THE NRA ATTACK ON THE PROBLEM
The preceding chapter has indicated that the trade practice problem is an old problem and one fraught with difficulties and with issues of the most serious kind.
The NRA was not the first agency to deal with this problem. For centuries the common law has been dealing with it; state and federal statutes have made it a chief concern; trade associations have devoted attention to it; in large part the establishment of the Federal Trade Commission grew out of it; and a major portion of the Commission's activities have dealt with it.
The task which confronted the NRA in dealing with trade practices was in certain ways much more difficult than that with which any of its predecessors had been burdened. This came from the fact that the law which created the Recovery Administration required it to deal not only with trade practices but with a series of other extremely difficult duties which had not fallen upon any of its predecessors in trade practice regulation. No other administrative agency had ever been charged with responsibility for the trade practice problem and at the same time with the tasks of lifting the country from depression and restoring prosperity, inducing and maintaining united action of labor and management, reducing and relieving unemployment, and improving standards of labor. Moreover, these duties bespoke no consistent philosophy; some were indeed in the very terms of the law practically contradictions.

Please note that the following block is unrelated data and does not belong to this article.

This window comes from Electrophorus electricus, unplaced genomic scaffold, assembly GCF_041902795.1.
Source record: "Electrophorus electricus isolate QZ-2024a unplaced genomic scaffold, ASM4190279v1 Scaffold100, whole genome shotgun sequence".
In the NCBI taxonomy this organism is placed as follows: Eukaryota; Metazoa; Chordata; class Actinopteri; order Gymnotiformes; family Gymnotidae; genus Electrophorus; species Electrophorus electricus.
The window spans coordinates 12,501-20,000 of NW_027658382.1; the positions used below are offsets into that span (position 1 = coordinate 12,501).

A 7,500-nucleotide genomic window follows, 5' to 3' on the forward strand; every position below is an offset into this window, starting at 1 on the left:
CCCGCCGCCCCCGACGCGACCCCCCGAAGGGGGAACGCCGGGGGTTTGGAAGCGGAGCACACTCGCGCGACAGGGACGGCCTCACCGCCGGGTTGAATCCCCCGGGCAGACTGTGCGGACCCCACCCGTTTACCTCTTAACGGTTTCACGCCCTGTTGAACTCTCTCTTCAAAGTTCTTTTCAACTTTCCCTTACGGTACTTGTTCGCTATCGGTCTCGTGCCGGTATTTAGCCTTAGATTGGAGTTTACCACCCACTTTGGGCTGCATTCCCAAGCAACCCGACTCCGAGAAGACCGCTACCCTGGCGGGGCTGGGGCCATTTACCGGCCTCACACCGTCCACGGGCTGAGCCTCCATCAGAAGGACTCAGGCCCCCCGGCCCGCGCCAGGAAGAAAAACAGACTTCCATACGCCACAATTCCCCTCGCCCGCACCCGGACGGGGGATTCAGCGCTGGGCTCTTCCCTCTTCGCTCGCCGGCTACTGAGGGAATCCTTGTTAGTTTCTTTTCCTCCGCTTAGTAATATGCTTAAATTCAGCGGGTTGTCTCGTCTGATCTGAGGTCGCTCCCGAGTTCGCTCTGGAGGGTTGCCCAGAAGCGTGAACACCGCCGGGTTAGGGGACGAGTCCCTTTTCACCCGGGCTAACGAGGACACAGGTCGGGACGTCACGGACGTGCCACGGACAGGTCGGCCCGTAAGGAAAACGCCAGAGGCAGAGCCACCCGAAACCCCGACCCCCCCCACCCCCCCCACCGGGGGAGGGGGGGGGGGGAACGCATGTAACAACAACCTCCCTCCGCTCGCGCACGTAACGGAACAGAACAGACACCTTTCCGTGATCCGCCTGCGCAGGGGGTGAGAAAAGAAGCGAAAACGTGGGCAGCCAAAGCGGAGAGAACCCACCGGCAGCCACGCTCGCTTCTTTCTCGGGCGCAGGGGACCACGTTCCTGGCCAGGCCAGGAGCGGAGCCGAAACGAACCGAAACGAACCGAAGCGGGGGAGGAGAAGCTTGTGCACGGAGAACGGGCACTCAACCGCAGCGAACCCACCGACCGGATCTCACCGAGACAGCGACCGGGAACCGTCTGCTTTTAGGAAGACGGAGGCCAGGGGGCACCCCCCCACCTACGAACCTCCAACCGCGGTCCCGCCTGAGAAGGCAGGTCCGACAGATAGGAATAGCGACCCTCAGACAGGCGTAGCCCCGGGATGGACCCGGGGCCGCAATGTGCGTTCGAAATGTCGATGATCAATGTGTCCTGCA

At the same time that the burden of attaining these new objectives was laid upon the Recovery Administra-